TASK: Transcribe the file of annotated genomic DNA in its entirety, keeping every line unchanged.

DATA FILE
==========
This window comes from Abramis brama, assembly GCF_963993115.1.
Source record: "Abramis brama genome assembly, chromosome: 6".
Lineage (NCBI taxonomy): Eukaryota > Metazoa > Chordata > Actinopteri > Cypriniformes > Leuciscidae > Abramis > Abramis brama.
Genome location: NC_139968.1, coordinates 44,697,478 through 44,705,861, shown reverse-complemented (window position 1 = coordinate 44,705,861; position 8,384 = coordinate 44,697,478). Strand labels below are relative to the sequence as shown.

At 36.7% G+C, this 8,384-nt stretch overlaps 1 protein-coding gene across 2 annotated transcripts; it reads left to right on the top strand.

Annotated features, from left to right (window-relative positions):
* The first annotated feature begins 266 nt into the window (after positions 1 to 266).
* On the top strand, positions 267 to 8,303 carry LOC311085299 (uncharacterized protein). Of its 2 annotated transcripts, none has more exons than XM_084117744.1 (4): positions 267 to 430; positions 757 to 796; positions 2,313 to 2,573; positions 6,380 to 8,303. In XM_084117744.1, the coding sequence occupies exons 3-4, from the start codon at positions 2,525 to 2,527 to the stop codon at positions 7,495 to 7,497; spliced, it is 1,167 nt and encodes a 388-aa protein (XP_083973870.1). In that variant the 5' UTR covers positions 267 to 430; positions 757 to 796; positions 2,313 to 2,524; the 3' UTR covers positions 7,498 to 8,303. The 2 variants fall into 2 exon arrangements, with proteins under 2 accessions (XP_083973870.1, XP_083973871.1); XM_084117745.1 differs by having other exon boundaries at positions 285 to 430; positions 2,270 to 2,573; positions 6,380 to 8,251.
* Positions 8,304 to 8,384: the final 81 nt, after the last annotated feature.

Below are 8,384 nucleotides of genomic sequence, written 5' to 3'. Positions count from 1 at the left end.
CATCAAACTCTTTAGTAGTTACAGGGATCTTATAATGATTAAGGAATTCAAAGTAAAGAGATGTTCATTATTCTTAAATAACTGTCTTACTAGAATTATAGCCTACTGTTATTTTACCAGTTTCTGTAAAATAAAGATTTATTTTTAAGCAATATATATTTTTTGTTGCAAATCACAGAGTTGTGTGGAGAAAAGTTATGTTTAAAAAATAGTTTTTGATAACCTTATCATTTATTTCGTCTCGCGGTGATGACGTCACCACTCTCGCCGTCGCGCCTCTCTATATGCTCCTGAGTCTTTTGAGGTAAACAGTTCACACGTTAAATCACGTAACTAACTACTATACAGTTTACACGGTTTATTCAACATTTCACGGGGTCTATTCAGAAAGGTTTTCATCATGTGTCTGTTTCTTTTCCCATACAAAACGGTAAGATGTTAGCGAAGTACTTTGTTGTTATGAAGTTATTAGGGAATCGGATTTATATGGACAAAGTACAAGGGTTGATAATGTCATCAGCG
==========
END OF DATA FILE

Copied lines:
This window comes from Abramis brama, assembly GCF_963993115.1.
Source record: "Abramis brama genome assembly, chromosome: 6".
Lineage (NCBI taxonomy): Eukaryota > Metazoa > Chordata > Actinopteri > Cypriniformes > Leuciscidae > Abramis > Abramis brama.
Genome location: NC_139968.1, coordinates 44,697,478 through 44,705,861, shown reverse-complemented (window position 1 = coordinate 44,705,861; position 8,384 = coordinate 44,697,478). Strand labels below are relative to the sequence as shown.

At 36.7% G+C, this 8,384-nt stretch overlaps 1 protein-coding gene across 2 annotated transcripts; it reads left to right on the top strand.

Annotated features, from left to right (window-relative positions):
* The first annotated feature begins 266 nt into the window (after positions 1 to 266).
* On the top strand, positions 267 to 8,303 carry LOC311085299 (uncharacterized protein). Of its 2 annotated transcripts, none has more exons than XM_084117744.1 (4): positions 267 to 430; positions 757 to 796; positions 2,313 to 2,573; positions 6,380 to 8,303. In XM_084117744.1, the coding sequence occupies exons 3-4, from the start codon at positions 2,525 to 2,527 to the stop codon at positions 7,495 to 7,497; spliced, it is 1,167 nt and encodes a 388-aa protein (XP_083973870.1). In that variant the 5' UTR covers positions 267 to 430; positions 757 to 796; positions 2,313 to 2,524; the 3' UTR covers positions 7,498 to 8,303. The 2 variants fall into 2 exon arrangements, with proteins under 2 accessions (XP_083973870.1, XP_083973871.1); XM_084117745.1 differs by having other exon boundaries at positions 285 to 430; positions 2,270 to 2,573; positions 6,380 to 8,251.
* Positions 8,304 to 8,384: the final 81 nt, after the last annotated feature.

Below are 8,384 nucleotides of genomic sequence, written 5' to 3'. Positions count from 1 at the left end.
CATCAAACTCTTTAGTAGTTACAGGGATCTTATAATGATTAAGGAATTCAAAGTAAAGAGATGTTCATTATTCTTAAATAACTGTCTTACTAGAATTATAGCCTACTGTTATTTTACCAGTTTCTGTAAAATAAAGATTTATTTTTAAGCAATATATATTTTTTGTTGCAAATCACAGAGTTGTGTGGAGAAAAGTTATGTTTAAAAAATAGTTTTTGATAACCTTATCATTTATTTCGTCTCGCGGTGATGACGTCACCACTCTCGCCGTCGCGCCTCTCTATATGCTCCTGAGTCTTTTGAGGTAAACAGTTCACACGTTAAATCACGTAACTAACTACTATACAGTTTACACGGTTTATTCAACATTTCACGGGGTCTATTCAGAAAGGTTTTCATCATGTGTCTGTTTCTTTTCCCATACAAAACGGTAAGATGTTAGCGAAGTACTTTGTTGTTATGAAGTTATTAGGGAATCGGATTTATATGGACAAAGTACAAGGGTTGATAATGTCATCAGCG